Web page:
‘The Look Book is trying to put across a girly look and show that it’s not a masculine thing to play football,’’ says Brown. ‘It’s trying to show that women don’t have to be…’’ She pauses. ‘In the past,’’ she explains, ‘the sport has been stereotyped as a bit butch, a bit masculine. That’s completely untrue now. And that’s what we’re showing in these slightly sexy photos.’‘
Clare Balding, a BBC sports presenter, thinks there are risks to this strategy.
‘If you go too far down the line of only people who are wildly sexy can do this, you are alienating girls who should be given a chance by suggesting that looks matter more than ability. They don’t. If they look fantastic and want to look sexy off the pitch, full power to them, but it should never interfere with the ethic of the sport. I would hate to think that the look was being promoted above ability.”
Perceptions of femininity have been a recurring preoccupation for the women of the Premiership in their quest to take the game to a wider audience.
Bristol Rovers produced a supposedly tasteful nude calendar to raise funds and interest. The players of Birmingham City have been made over by the Evening Post under the headline ‘Saturday night, Sunday morning’‘.
Quaintly, even clubs such as Arsenal and Chelsea have registered the name of their female team as Ladies rather than Women, as if to reinstate the delicacy that disappears on the football pitch.
‘The words we chose for the Look Book came out of branding work we did two years ago,’’ says Beverley Ward, marketing and communications manager for women’s football at the FA. ‘What are the qualities of women’s football? You have to position the sport differently from men’s football. The England women’s brand is about being glamorous.’‘
It is also about something else, which the FA is less keen to discuss.
‘There is the perception that all women who do sport are gay,’’ says Helen Donohoe of the Women’s Sport Foundation, ‘and different governing bodies have different levels of paranoia about that.”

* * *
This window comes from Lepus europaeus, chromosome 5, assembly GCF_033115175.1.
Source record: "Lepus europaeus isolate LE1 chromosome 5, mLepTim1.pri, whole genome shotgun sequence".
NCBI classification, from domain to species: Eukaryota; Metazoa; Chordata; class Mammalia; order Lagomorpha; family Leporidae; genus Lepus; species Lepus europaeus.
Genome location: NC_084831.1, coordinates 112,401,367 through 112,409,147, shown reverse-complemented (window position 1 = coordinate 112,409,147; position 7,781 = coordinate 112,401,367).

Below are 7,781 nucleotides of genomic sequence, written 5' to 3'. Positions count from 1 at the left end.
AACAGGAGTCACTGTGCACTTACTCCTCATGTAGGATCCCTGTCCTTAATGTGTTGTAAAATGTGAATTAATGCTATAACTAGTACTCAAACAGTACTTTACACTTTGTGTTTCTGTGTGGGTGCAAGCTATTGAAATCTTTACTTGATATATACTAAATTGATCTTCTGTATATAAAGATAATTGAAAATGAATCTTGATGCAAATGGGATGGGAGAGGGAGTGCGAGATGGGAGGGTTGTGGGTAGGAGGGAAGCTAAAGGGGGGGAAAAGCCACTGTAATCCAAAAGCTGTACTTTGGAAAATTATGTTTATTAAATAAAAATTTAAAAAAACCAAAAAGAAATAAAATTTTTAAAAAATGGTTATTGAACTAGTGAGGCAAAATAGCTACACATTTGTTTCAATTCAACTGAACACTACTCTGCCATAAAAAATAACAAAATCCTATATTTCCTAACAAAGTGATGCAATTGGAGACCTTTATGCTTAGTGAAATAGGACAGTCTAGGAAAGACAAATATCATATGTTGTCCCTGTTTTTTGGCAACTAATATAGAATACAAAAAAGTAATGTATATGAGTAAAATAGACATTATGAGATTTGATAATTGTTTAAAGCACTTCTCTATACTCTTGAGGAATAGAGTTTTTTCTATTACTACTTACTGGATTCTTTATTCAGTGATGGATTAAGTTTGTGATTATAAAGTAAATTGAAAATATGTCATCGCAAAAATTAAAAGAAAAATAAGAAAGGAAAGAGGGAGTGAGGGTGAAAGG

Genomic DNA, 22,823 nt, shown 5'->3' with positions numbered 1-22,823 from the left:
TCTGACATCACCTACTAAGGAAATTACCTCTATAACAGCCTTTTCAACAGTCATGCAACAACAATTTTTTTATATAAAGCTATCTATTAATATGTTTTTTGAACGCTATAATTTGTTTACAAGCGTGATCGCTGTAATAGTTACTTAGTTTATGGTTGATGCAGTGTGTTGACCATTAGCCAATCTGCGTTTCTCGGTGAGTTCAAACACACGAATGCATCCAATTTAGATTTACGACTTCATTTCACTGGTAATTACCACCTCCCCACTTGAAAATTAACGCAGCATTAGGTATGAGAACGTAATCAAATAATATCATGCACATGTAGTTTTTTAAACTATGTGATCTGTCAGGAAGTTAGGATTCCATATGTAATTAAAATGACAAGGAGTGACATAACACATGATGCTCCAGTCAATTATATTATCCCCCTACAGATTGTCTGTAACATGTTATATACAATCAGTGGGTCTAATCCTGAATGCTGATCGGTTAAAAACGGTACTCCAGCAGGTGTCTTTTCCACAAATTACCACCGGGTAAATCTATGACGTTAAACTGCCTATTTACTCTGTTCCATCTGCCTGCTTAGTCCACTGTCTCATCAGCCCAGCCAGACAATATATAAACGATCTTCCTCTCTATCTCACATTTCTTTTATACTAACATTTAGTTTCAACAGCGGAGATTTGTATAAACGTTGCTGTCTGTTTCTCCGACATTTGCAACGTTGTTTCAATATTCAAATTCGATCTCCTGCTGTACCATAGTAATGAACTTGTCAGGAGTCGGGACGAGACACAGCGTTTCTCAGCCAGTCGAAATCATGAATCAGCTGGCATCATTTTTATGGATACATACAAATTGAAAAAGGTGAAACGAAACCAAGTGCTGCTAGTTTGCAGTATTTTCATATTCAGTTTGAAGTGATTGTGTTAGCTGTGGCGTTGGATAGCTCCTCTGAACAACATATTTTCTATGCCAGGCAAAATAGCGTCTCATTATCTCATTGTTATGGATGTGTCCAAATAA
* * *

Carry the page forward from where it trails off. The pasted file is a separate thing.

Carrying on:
The sport certainly has a sizeable gay heritage and relationships have been known to play a part in transfers. Sexual tensions in the dressing room have sometimes even led to whole clubs being torn apart.
The closest the FA and Ward will come to the subject is to praise Gurinder Chadha’s film Bend It Like Beckham as ‘the defining point of the women’s game in England in the past 10 years’‘.
Among its achievements is the fact that ‘it dealt with a lot of issues while showing that girls can play football — issues of sexuality in sport, of not necessarily being a tomboy, of there being no career in it,’’ says Ward.
As an illustration of what she means by issues of sexuality, she explains: ‘In the film, Keira Knightley’s mother thinks that Keira is going out with her best friend because she plays football and doesn’t wear pretty underwear.’‘
The FA says that ‘being feminine is about being proud to be a woman’’ and ‘the objective has always been to encourage participation in the sport’‘.
The problem is that distinguishing the women’s game from the men’s by making femininity and glamour its unique selling points suggests a nervousness about those qualities in the first place. It invokes the very thoughts it seems desperate to counter.
In fact, the FA’s best work in women’s football has been discreet. It has put in place a pathway that will take the most talented players from after-school girls’ teams through academies to the England senior squad.
Those who get there will find that the dress sense tightened up long before Blatter’s blue-sky thinking. Last March a new women’s strip was designed by kit sponsors Umbro, the shirts taken up and in, the baggy arms shrunk to cap sleeves, and the shorts made into a hipster fit.
But the most captivating picture in the Look Book is a tiny drop-in shot of the midfielder Katie Chapman, playing keepy-uppy in her training kit.
She’s on the pitch, her sleeves pulled down over her hands, head bowed in concentration at the ball at her feet. She looks fantastic — in a Brandi Chastain way. —